Jay Coldwell,FSA, MAAA, RYT-200, is certified as a 200 hour Viniyoga Wellness Instructor from the River Flow Yoga Teacher Training School and the American Viniyoga Institute.  He is a Registered Yoga Teacher at the 200 hour level with Yoga Alliance.  He has studied at the Vedic Chant Institute, where he continues to take regular lessons.  Jay is also studying Kirtan leadership with Mike Cohen.

Taking Care of Your “Backbone”

We go through the middle years of life stressing our “backbone”. There are many responsibilities that require stamina in our metaphorical backbone– work, raising children, being active in the community, and taking care of aging parents to name a few.

It’s also a time when we may be engaged in repetitive movements (computer work, sports, and work- or hobby-related activities) that stress our real backbone or spine! The wear and tear of the middle years often surface as stiffness, pain, and spinal pathology.

No matter what your age or stage in life, yoga has positive benefits for the spine. Yoga helps the spine by:

• Improving strength and flexibility in the muscles that support the spine
• Developing healthier patterns of movement
• Improving posture with the goal of reducing or preventing low back, upper back, and neck pain
• Cultivating awareness of what helps and what hurts the spine.

Not all yoga is the same. “Early data has shown that yoga, specifically Viniyoga, can be as effective as regular physical therapy for back pain. Combining yoga with other treatments for low back pain is likely to yield even greater results, and yoga therapy should be considered a great tool for spine problems in general,” according to Dr. Andrew Beaumont, PhD, MD, Neurosurgeon.

A preventative or therapeutic approach to yoga typically includes:

  • Breath-centered movement in and out of some simple yoga postures (not necessarily the advanced or pretzel poses!)
  • Staying in specific postures to create a deeper impact on the fascia (the connective tissue that surrounds the muscles)
  • Specific sequencing of postures for safety as well as impact
  • Adaptation of the postures for your needs
  • Breath techniques to help you access your core muscles as well as to reduce stress that may cause muscle tension
  • Deep relaxation for release of tightness, pain control, and decompression of the spine.

Prenatal yoga classes include approaches adapted for the common spine and posture concerns seen in pregnancy such as low back pain, sciatica, and upper back and neck tension.

Find a yoga teacher or yoga therapist who understands how to develop, teach and adapt yoga classes for the spine. If you are new to yoga and have back pain or a spinal condition, find a therapeutic, gentle, or beginner class that can accommodate your needs. If you’re motivated to practice at home, consider working with a yoga therapist one-on-one for a practice designed for your specific condition or needs.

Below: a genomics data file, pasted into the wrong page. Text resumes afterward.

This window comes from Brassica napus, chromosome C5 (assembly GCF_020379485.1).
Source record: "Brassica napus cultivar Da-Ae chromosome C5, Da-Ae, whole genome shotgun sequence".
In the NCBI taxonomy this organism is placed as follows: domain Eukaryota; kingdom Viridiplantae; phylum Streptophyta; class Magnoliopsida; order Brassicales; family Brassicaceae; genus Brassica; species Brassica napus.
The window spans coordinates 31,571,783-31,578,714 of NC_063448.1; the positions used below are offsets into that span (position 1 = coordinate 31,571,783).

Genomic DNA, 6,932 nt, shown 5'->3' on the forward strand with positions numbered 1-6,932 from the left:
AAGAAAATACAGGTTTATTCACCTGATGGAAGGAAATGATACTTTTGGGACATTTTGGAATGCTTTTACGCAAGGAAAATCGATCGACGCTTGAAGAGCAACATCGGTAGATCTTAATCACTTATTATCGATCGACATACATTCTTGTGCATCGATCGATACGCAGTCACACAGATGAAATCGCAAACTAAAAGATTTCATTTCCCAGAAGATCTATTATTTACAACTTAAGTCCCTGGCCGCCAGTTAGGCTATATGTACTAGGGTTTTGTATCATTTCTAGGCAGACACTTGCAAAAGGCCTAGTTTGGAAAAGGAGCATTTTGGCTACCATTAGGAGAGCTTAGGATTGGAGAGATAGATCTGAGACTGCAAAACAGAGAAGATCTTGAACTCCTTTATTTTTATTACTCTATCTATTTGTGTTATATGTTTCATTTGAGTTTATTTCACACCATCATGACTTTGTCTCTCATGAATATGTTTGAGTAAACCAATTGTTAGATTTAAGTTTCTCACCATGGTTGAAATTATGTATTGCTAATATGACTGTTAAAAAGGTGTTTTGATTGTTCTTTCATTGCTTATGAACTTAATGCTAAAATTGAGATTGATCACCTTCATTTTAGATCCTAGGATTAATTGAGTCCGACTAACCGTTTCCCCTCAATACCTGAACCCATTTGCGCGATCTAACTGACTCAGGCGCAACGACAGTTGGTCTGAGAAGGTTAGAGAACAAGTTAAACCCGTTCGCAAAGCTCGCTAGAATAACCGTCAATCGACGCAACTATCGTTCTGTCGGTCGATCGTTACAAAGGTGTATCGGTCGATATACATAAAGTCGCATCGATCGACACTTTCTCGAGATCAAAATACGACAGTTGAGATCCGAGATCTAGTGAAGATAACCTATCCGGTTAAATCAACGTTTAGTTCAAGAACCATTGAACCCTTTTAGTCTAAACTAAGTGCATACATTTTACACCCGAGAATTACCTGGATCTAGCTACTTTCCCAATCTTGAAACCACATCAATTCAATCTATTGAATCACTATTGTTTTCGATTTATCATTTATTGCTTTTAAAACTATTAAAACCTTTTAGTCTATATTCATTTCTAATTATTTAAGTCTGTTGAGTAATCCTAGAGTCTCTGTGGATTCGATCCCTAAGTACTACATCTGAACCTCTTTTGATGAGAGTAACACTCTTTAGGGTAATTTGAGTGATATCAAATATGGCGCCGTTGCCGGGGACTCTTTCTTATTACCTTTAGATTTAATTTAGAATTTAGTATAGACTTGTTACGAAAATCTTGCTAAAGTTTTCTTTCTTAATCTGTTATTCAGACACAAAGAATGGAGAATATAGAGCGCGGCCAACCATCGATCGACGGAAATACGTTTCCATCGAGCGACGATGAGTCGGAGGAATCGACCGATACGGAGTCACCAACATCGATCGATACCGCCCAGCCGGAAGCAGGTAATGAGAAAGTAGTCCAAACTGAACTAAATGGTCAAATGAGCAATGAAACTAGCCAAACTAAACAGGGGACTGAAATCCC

Our spine or “backbone” is important to our overall health, productivity and enjoyment of life. Take care of yours with a little bit of daily yoga!

Why Do Yoga During Pregnancy

Yoga has many benefits for mom and baby.  It’s a body-mind practice that promotes wellness in the 5 Koshas (layers of being):  Body, Vital (Physiology), Mind, Character, and Heart.

The Mayo Clinic has looked at research studies on yoga for pregnancy. They list some of the benefits of yoga for pregnancy as:

  • Better sleep
  • Reduced stress and anxiety
  • An increase in the strength, flexibility and endurance of muscles needed for childbirth
  • Less shortness of breath and nausea
  • Less back pain, carpal tunnel syndrome and headaches (all common during pregnancy)
  • Decreased risk of preterm labor and pregnancy-induced high blood pressure.

Wow, that’s a long list of really positive benefits!

Should you start yoga for the first time during pregnancy?  It depends!  Look for classes that are adapted for pregnancy and open to beginners.  Talk to the teacher in advance.  Another option is to participate in a class that is open to beginners where the teacher is comfortable adapting for you.

Prenatal yoga classes are specially designed to avoid contraindicated positions, temper how physically hard you work, keep the room temperature in a safe zone, help you get what you need to be as comfortable as possible through your pregnancy, and get ready for the delivery.

Prenatal classes are often a celebration of the journey of birth. You’ll typically find the support a circle of women who share the experience, an hour of “Me” time, and an inoculation of stress relief.

If you participate in yoga during pregnancy, it’s really important to let your Yoga Teacher or Yoga Therapist know if anything has changed for you from class to class.  Any change in blood pressure, breath capacity, pain, swelling, or spotting/bleeding is important to report so that modifications can be made to keep you and your baby safe.